Whose truth?

We're living in the #MoreThanAnAthlete era, where sports stars are encouraged to join important conversations. James has more social media followers than the Washington Post and NPR combined, and he knows that one comment or tweet could drive an entire 24-hour news cycle. 

But when superstars use their voices, the rest of us still have to use our brains, and figure out whether we're consuming the truth, or just their truth.

In James's case, the alleged double standard is just your everyday false equivalence. Writers asked about Irving because he and James are peers and former teammates, both members of the NBA Players' Association. It makes sense to wonder how the Nets' outside-the-CBA sanctions on Irving resonated with fellow union members.

And Jones?

He owns an NFL team, and has no direct, obvious connection to James. If a reporter didn't already know James was invested in the Jerry Jones photos, they wouldn't have much impetus to ask. They could ask anyway, hoping to luck into a juicy answer… but why?

The Washington Post published a picture of a teenaged Jones, above, among an all-white mob opposing the integration of North Little Rock High School in 1957. (Tom Pennington/Getty Images)

When you're one-on-one with an athlete, and know something about their interests, wide-ranging, outside-the-lines questions can yield insightful responses. When I worked the baseball beat, I could draw players into conversations about the overlap between sports and politics in Cuba, or Venezuela, or whether merengue makes better walk-up music than salsa or reggaeton.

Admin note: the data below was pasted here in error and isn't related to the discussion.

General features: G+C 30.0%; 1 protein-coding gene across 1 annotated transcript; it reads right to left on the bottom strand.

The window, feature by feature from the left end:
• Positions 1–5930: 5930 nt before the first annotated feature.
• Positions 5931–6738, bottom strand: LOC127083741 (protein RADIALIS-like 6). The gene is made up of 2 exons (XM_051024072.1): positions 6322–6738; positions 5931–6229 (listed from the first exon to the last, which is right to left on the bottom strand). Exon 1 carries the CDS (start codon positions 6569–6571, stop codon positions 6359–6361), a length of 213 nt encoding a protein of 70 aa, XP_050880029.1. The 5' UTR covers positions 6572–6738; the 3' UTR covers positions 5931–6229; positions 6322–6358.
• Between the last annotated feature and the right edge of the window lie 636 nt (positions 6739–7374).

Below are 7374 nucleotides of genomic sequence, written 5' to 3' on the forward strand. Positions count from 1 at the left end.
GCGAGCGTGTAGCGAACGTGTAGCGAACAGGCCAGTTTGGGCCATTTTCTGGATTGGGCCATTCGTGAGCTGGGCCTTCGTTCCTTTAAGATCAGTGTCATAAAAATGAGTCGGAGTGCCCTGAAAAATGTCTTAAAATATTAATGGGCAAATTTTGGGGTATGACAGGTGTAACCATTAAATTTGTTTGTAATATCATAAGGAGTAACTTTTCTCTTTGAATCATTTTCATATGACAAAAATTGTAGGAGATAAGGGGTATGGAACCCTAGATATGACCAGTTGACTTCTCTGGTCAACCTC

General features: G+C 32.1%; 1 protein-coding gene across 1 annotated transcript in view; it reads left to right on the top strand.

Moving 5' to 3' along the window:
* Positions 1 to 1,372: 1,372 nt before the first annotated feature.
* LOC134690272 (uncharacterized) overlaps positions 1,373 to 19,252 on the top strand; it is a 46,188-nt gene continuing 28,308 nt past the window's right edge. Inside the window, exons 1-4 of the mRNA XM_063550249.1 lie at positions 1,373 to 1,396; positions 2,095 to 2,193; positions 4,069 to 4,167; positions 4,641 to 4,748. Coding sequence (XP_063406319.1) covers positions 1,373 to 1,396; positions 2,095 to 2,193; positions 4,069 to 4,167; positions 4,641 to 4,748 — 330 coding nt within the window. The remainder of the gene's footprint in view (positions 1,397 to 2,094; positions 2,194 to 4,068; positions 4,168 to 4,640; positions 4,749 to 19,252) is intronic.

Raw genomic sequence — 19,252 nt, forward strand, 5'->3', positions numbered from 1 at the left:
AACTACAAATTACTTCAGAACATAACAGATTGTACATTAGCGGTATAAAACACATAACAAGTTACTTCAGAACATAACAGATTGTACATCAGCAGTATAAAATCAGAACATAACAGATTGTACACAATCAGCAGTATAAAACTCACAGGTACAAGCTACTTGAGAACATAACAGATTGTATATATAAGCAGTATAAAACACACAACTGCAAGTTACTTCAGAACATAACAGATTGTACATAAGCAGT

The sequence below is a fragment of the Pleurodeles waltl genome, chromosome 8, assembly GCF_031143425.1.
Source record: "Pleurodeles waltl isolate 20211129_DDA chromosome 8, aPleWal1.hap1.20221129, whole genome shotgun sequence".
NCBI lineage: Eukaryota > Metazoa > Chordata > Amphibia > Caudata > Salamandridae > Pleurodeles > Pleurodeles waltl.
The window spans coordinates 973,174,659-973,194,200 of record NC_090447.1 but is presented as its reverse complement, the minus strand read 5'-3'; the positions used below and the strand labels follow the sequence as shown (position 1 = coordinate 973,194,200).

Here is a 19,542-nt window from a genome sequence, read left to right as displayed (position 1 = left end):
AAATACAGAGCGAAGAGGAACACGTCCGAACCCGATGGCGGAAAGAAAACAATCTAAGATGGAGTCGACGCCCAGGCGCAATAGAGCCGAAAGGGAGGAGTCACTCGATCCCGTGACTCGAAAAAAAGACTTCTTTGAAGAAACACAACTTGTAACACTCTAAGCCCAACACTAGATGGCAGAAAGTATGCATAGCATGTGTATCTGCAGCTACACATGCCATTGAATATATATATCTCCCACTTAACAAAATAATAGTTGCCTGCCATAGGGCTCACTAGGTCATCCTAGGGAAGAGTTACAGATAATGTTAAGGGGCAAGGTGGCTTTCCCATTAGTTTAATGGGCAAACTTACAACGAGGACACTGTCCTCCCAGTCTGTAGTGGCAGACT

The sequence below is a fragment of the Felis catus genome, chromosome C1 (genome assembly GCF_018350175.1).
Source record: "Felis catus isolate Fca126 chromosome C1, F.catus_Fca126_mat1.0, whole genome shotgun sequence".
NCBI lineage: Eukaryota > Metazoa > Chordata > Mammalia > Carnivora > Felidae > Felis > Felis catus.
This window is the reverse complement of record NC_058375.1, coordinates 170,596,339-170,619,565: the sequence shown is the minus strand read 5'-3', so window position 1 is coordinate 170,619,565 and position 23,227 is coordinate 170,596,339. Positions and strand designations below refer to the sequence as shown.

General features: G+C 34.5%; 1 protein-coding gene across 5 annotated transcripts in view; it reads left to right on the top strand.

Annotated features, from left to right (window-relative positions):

But to do it at a press conference, full of reporters on tight deadlines and players eager to fulfil their press obligation as quickly as possible, is reckless on several levels. If the athlete gives a thoughtful answer, it belongs to every reporter in the room, and not just to you. But if the athlete isn't interested in your nuanced topic — and most times they're not — you'll get a quizzical look and a non-answer. Every dud question wastes everyone's time.

Unless James is suggesting that reporters routinely solicit his opinion on current events during post-game press briefings, maybe using the beat writer's favourite rhetorical device — the "talk about" non-question.

"LeBron, talk about the FTX collapse."

"Talk about quantitative easing."

"Since we're in Toronto, talk about the Ontario Line transit stop at Osgoode Hall."

Do you want that? Every night? Even if you think you do, you don't.

PR misstep

And if James wants reporters to discuss issues that are important to him, he can mention them on social media, or put it on a t-shirt, like he did after Eric Garner's death at the hands of a New York City police officer.

In short, because he has the platform, he can say it himself.

If he needs an example, there was Sanders, with his videographer trailing him, strutting into a Colorado meeting room full of nervous young men. Face to face for the first time, Sanders urged them to jump ship, so he could replace them with his own recruits.